Ever since the early 20th century, modern surf culture has been nearly inseparable from that of its capitals — Hawaii, Southern California and Australia — which provide the seemingly necessary ingredients of sun, sea and a certain easygoing spirit. ‘‘The trees also grow down to the salty edge of things, and one sits in their shade and looks seaward,’’ Jack London wrote of Waikiki Beach in a chapter about surfing in his 1911 travelogue, ‘‘The Cruise of the Snark.’’ But as the sport has grown in popularity — in 2020, it will make its debut in the Summer Olympics — its recipe has changed as well. With the right wet suit, you no longer need the sun, and so adventure athletes looking to escape oversaturated beach towns have over the past decades made surf spots out of less hospitable coasts: Iceland, Russia’s Kamchatka Peninsula and even the Arctic. Perhaps more surprising is that, as a burgeoning cadre of enthusiasts who happen to live in landlocked areas are proving, you don’t even need sea.
The freshwater surfer, who might be anywhere from Wyoming to Wisconsin, must be doggedly determined, forever searching for waves and often contending with challenging conditions — shallow and rocky riverbeds, floating chunks of ice in winter (and, in the case of the Great Lakes, fall and spring, too) and roiling waters. But for the die-hard, these added challenges make success — that natural high experienced during a ride, when everything else seems to fade away — all the sweeter. Freshwater surfing, then, isn’t so much about securing a spot in the lineup or perfecting your technique as it is a testament to the art of making do.
Which isn’t to say it doesn’t have its advantages — there are no tangled beds of seaweed or peckish sharks in these waters — or that the waves, while generally smaller, are always wanting. Last winter, a storm over California and Nevada churned up waves on Lake Tahoe that, at six feet, rivalled those breaking 200 miles west on the shores of the Pacific. Braving 30 to 55 miles per hour winds, a handful of locals grabbed not their snowboards but their surfboards, and paddled out into the haze. In the wilderness surrounding Jackson Hole, Wyo., when the springtime snowmelt from the Rockies flows into the Snake River at a rate of about 8,000 to 12,000 cubic feet per second, it creates a five-foot wave at a stretch south of Jackson known as the Lunch Counter, a class III whitewater not for the inexperienced. Here, the swell is accessed by jumping off a rock that juts out into the river, dodging whatever kayakers and rafters come into the crosshairs and then muscling back to the base of the wave. If (when) a wipeout occurs, a surfer might be carried a quarter-mile downriver before reaching a place calm enough to get out.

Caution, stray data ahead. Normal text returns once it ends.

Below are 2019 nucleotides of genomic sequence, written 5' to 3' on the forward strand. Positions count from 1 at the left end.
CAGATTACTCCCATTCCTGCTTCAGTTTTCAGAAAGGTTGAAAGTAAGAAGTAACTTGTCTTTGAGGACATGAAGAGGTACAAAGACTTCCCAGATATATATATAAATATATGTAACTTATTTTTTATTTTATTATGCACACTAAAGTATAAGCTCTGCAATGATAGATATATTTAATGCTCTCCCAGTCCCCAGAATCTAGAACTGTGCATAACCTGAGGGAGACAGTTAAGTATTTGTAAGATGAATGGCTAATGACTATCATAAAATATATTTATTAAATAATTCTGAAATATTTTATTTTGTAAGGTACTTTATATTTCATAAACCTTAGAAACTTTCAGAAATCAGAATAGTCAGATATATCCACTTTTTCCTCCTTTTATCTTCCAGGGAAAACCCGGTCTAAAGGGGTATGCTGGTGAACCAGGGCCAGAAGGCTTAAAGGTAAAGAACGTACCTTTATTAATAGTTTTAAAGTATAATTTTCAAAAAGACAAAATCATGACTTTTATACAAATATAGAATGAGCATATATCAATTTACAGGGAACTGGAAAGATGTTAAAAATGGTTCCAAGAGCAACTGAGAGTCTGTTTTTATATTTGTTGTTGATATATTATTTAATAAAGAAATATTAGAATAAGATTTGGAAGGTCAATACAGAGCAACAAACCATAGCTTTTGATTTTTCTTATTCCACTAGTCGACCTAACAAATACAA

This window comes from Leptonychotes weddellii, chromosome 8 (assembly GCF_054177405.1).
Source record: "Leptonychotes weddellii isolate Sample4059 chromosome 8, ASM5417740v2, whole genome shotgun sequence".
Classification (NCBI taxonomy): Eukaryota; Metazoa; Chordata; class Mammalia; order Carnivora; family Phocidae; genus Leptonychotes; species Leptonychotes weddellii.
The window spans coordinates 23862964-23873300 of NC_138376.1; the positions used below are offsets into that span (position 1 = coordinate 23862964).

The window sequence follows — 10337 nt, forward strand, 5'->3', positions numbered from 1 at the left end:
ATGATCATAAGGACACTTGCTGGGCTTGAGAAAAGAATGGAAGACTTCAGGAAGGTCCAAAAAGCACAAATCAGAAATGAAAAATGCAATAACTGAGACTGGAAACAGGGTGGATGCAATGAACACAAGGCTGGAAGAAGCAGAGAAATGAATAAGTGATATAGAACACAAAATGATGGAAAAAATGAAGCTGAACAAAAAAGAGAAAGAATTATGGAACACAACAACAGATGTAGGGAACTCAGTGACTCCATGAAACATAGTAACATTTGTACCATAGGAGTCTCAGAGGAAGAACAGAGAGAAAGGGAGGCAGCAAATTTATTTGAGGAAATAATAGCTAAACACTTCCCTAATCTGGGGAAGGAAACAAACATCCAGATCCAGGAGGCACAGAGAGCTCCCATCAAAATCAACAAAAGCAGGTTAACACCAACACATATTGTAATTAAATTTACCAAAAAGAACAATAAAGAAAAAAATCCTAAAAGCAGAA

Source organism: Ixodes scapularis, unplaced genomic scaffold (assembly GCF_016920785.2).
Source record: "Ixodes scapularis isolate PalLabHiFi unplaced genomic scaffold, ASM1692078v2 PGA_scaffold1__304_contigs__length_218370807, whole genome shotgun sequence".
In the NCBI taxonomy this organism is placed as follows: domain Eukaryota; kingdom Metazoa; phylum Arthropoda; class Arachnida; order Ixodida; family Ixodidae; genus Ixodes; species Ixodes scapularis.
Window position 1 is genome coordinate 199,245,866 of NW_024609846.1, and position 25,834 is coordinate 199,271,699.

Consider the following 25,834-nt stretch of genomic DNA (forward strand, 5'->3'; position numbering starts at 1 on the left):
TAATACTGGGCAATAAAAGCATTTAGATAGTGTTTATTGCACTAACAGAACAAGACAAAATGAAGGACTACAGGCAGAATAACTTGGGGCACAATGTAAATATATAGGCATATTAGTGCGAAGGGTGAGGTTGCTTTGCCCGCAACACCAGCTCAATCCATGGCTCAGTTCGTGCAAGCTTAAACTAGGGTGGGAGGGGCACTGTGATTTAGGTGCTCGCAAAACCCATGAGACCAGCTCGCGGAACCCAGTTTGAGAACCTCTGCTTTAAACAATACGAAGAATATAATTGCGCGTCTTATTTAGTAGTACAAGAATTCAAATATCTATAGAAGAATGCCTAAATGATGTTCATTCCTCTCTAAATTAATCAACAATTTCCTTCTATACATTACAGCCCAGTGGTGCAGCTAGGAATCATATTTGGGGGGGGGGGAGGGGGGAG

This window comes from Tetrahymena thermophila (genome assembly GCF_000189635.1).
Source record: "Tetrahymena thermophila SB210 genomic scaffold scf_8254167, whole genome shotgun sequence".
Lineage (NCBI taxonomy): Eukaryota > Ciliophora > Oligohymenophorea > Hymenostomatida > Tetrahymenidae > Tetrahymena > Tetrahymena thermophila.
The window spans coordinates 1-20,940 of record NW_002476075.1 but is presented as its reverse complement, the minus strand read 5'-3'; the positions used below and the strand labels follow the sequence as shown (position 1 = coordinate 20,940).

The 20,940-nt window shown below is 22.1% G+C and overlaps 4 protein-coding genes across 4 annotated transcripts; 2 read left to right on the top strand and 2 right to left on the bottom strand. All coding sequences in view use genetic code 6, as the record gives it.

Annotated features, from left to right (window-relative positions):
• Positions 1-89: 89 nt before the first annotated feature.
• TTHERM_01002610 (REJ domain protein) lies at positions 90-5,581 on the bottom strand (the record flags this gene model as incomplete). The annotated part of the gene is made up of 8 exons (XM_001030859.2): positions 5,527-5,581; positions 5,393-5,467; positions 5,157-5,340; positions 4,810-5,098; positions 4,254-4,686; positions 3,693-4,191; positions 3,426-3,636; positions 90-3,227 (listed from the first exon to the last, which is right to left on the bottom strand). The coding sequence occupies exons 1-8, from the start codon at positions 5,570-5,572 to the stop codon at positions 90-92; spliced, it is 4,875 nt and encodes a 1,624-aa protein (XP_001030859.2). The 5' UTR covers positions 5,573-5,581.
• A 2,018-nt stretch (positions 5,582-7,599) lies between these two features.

Or take Sheboygan, Wis., a small industrial city on the western shore of Lake Michigan that, in addition to bratwurst, has become known for waves in the four- to eight-foot range, which form because of strong fall and winter winds during low pressure systems. The summer’s waves, while less consistent, see gentler breaks perfect for beginners, who meet back on the beach for sunset cookouts. Between these two groups, the town supports its own surf shop, Eos, which sells and rents boards and offers private lessons. Two years ago, another surf shop, Lake Effect, opened down the shore just north of Milwaukee.
Across the Atlantic, meanwhile, there’s Munich’s 950-acre green lung, the English Garden, through which runs the Eisbach, a 1.7-mile-long man-made river with a naturally occurring wave. Surfers queue in this woodsy spot, surrounded by century-old maples and oaks, for their turn in the waters. Some 1,400 miles north, hard-core cold weather surfers ride the (salty) waves of Norway’s Lofoten Islands, which lie just above the Arctic Circle — but it’s the country’s Vosso River that may have the most dramatic freshwater breaks of all. Here in Voss, a mountain town of 14,000 situated between two fjords an hour and a half east of Bergen, a crystal-clear stream offers modest and even warmish waves — in summer, it’s possible to go in without a wet suit — as well as views of white-barked birch forests. Surfing beneath snow-capped peaks may sound dissonant, but the sense of harmony and satisfaction it invokes is not. As Jake Bresette, owner of Lake Effect, says, ‘‘There are always waves somewhere — you just have to find them.’’
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